Africa’s children deserve more protective environments, UNICEF says

Somali children displaced by conflict

16 June 2011 – African governments need to provide “more protective environments” to keep children safe and free from harm and exploitation, the United Nations Children’s Fund (UNICEF) urged today.

Marking the annual Day of the African Child, UNICEF issued a statement calling on “governments to strengthen support systems, which provide the basis for a more protective environment in families and communities to keep children safe and strengthen families through the provision of basic social, health and education services.”

“Thousands of children in Africa are experiencing violence, exploitation and abuse on a daily basis. The situation is especially stark for children living and working on the streets,” UNICEF said.

“These children have already been forced from the protection of their homes, only to be subjected to even greater risks on the streets,” said Anthony Lake, UNICEF Executive Director. “On the Day of the African Child – and every day – we must do all we can to address the reasons why so many children are separated from their families, and invest in new efforts to protect them, no matter where they live.”

Widespread poverty, conflicts, HIV/AIDS, climate change and violence in the home are forcing more and more children to live and work on the streets, exposed to harm and exploitation, UNICEF said. Many others end up in less visible exploitative situations, working in households, on farms, in mines or even in armed groups.

In sub-Saharan Africa, about 50 million children have lost one or both parents, almost 15 million of them due to AIDS. Some are forced to grow up on their own, with limited or no support from adult caretakers. Sub-Saharan Africa has the highest rates of child labour in the world with more than one third of children aged five to 14 engaged in the hardest forms of labour, UNICEF said.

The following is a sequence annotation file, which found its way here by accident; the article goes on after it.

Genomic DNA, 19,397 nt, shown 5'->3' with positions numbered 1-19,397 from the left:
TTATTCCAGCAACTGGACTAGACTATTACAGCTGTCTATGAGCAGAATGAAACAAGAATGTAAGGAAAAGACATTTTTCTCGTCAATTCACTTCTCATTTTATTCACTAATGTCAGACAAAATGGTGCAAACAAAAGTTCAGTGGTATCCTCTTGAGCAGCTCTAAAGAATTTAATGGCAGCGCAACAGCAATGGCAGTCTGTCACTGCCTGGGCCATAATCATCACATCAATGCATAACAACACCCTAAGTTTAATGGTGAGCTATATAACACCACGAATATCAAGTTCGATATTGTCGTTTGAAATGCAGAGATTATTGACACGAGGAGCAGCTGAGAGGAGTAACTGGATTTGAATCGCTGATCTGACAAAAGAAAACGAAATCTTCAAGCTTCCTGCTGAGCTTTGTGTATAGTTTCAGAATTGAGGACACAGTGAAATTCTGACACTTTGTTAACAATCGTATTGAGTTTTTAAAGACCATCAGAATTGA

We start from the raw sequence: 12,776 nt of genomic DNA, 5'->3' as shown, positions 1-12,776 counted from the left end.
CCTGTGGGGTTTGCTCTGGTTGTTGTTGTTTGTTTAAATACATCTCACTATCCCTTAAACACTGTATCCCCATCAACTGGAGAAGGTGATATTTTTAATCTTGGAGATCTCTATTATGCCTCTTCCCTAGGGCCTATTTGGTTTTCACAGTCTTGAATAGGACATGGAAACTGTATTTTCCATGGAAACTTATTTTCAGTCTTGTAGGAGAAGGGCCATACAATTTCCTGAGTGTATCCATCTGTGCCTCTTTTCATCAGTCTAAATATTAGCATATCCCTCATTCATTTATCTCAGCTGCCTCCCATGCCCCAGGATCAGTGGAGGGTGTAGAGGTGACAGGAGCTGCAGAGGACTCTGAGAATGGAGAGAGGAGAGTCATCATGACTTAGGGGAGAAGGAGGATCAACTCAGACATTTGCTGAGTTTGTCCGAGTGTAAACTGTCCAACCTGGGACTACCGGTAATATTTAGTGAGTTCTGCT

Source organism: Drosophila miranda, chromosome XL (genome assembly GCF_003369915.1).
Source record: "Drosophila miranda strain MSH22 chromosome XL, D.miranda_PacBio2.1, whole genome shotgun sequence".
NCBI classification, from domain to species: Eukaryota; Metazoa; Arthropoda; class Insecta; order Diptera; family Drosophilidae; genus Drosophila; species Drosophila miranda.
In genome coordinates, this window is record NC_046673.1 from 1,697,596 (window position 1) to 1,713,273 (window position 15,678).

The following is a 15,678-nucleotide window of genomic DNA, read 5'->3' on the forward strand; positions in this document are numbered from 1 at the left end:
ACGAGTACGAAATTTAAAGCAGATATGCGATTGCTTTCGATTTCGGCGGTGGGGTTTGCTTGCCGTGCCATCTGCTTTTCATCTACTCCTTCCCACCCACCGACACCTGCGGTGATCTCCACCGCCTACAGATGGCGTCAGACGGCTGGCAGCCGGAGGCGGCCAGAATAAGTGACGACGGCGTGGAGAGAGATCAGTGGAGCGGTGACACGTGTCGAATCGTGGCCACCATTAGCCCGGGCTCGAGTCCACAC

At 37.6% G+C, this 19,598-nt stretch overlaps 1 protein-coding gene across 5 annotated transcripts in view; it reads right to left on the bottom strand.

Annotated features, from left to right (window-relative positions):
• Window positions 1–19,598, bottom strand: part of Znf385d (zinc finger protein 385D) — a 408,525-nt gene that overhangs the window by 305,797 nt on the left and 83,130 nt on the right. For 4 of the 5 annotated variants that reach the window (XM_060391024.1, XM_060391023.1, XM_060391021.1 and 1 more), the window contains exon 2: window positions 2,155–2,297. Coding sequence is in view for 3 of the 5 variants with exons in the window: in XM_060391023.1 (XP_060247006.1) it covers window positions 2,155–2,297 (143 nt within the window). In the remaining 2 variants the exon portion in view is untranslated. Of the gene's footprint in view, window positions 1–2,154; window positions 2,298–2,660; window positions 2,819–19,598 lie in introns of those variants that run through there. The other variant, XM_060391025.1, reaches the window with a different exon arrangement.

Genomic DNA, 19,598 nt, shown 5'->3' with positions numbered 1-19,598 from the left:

“The issue of children working and living on the streets in African towns and cities is only the visible face of large-scale violations of rights,” said Agnès Kabore Ouattara, Chairperson of the African Committee of Experts on the Rights and Welfare of the Child.

“It is a consequence of socio-economic factors such as poverty, demographic explosion, rural-urban migration, political crises, as well as inter-personal problems such as violence and rejection at home in dysfunctional families.”

The Day of the African Child commemorates a 1976 march in Soweto, South Africa, when thousands of local children demonstrated against the inferior quality of their education and demanded the right to be taught in their own language. Hundreds of boys and girls were shot and in the two weeks of protests that followed more than 100 people were killed.

Noting that this year’s theme is “All Together for Urgent Actions in Favour of Street Children,” Marta Santos Pais, the Special Representative of the Secretary-General on Violence against Children, said in a press statement: “Let us take action and make a real difference in the life of children living and working in the streets.”

“Let us promote, in all African countries, the adoption of legislation banning all forms of violence against children, and abolishing any status offences and criminalization of survival behaviour, such as begging, truancy or vagrancy,” she said. “Let us make widely available and well publicized, safe, child sensitive and confidential counselling, reporting and complaint mechanisms to address incidents of violence, to reach out and support child victims in the streets.

“Let us develop robust and well-resourced child protection systems, supporting families in their critical child rearing role, and fighting impunity for the harm children may suffer.”


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